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BTS’s ‘strange’ popularity ... Why Korean media cares so much about what ‘foreign media’ thinks of K-pop

By Yoon Min-sik

  • Published : Jul 23, 2017 - 17:51
  • Updated : Jul 23, 2017 - 17:51

BTS was the talk of the town on Korean media over the weekend.

No surprises there, but the fashion in which it made headlines was a little unusual -- it made headlines by making headlines in other countries. More specifically, it was by included in Rolling Stone’s “10 New Artists You Need To Know.”

Now, being mentioned in one of the most prominent music magazines in the world is of course a big deal, but the mainstream media in the country has been known to be swayed quite a bit by what people outside Korea think. We are not talking just about internet “news” websites -- which are glorified power bloggers to be brutally honest -- but well-known names like Yonhap, SBS, Chosun Ilbo and, of course, The Korea Herald tend to publish these “reaction stories” as well.

(Big Hit Entertainment)

This trend stems mostly from the obvious reason that the public is very interested in such stories. The Rolling Stone-BTS story was one of the most read K-pop stories Saturday, evident by the frequency the search term “BTS” appeared on Korea’s most popular search engine Naver.

Entertainment agencies are well aware of this tendency as well. Just a few hours after the original article had appeared on Rolling Stone, Big Hit Entertainment sent out a press release.

Such a case was also true when Japanese media was all over Twice’s successful debut in the country, with JYP Entertainment promptly pulling together reactions from across the mainstream media.

Koreans traditionally have been regarded as a nationalistic people. Whenever Koreans have made a huge impact overseas -- from Psy’s “Gangnam Style” to Kim Yu-na’s dominant run in figure skating -- there has been a particular focus on the fact that a Korean was able to accomplish such a feat.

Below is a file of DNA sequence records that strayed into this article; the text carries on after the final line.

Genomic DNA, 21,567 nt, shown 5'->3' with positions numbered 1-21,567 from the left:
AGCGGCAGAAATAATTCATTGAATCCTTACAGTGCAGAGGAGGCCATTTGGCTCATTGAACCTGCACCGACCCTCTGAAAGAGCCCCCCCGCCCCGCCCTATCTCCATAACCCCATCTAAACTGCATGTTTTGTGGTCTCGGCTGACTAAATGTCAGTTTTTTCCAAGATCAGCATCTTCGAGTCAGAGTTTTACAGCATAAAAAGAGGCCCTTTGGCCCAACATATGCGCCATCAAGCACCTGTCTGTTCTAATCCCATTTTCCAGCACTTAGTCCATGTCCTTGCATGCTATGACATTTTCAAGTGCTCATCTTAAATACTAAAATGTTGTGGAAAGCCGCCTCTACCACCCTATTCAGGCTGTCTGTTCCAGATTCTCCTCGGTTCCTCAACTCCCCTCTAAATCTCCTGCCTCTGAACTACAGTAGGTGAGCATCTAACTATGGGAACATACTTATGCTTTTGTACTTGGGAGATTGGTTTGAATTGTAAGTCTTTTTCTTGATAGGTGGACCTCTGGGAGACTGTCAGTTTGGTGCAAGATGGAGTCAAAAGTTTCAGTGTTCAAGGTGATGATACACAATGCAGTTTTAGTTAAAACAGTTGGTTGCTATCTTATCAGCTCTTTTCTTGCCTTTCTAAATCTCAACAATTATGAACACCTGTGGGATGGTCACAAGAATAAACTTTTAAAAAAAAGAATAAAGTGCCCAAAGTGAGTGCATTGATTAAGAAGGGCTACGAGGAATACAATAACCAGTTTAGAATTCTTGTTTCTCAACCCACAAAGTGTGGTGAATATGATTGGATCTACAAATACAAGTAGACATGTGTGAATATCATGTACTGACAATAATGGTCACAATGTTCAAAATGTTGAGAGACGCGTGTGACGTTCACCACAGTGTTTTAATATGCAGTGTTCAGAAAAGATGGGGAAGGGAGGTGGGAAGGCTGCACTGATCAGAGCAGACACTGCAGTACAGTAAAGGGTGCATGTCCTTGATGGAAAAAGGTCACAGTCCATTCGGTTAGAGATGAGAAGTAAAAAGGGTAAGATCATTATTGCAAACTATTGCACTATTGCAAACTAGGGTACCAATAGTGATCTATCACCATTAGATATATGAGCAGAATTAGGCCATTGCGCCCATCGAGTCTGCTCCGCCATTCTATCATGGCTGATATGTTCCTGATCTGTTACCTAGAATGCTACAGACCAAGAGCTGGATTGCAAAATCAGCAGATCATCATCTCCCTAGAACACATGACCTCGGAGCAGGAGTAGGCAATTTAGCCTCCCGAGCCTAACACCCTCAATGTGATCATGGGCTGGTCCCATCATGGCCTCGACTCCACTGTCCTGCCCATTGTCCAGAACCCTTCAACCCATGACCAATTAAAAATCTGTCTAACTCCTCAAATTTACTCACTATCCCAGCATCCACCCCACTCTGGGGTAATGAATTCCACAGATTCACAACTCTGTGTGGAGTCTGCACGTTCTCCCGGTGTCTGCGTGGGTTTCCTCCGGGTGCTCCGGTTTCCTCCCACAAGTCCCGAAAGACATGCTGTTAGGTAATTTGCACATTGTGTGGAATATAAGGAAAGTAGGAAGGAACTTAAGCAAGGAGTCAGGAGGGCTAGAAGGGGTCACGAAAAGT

Of course, people from nearly all countries around the world demonstrate a form of patriotism to some extent, but some have felt the phenomenon to be more prominent among Koreans.

This sentiment is apparent in the self-derogatory term “guk-ppong,” a combination of the Korean word for country (guk) and a Korean slang term for drugs (ppong). The notion is that some Koreans are so “high” upon the accomplishments of their countrymen or women that they tend to disregard anything else.

A classic case of this was demonstrated in a now-famous online chat between soccer fans watching an English Premier League match in 2012.

During the online broadcast of a match between Everton FC and Manchester United -- for which Korean soccer legend Park Ji-sung was playing at the time -- a fan typed “Go Everton!” to which another disgruntled fan wrote “Please ... if you’re a Korean, just support Man U.”

Another example of nationalistic attitude gone to extreme lengths is that Korean reporters always ask about Psy, Kim Yu-na, Gangnam Style and other Korea-related issues in contexts that have nothing or little to do with the subject matter.

Perhaps a landmark case in the long list of most-out-of-place-question-in-history was when a Korean reporter at a 2012 US State Department press conference asked the spokeswoman an infamous question: “Do you know ‘Gangnam Style’?”

Culture critic Jung Yun-su, a professor at Hanshin University, attributes the nationalistic approach to the modernization process that took place after the country was liberated from Japan, immediately following World War II.

He said in an interview with local media that the modernization process in the country took place in the form of the state prompting the people to foster their body and mind in a direction the government saw fit.

“The government didn’t force this process; the individuals found that complying with the state’s needs allowed their survival,” he told Hankuk Ilbo.

But as demonstrated in the term gukppong, which hints at shame and self-criticism toward such a trend, a sense of excessive nationalism appears to lose ground in modern days, particularly among the younger generation.

The ridicule that the aforementioned case of an overenthusiastic Manchester fan and the “Gangnam Style” reporter face is an indicator that one can no longer easily appeal to the public’s tastes by slapping a nationalistic approach on the cover.

Times are definitely changing, but the recent cases of BTS and Twice still indicate the trend of “making headlines by having made headlines elsewhere” will stick around, at least for the time being.

By Yoon Min-sik (minsikyoon@heraldcorp.com)

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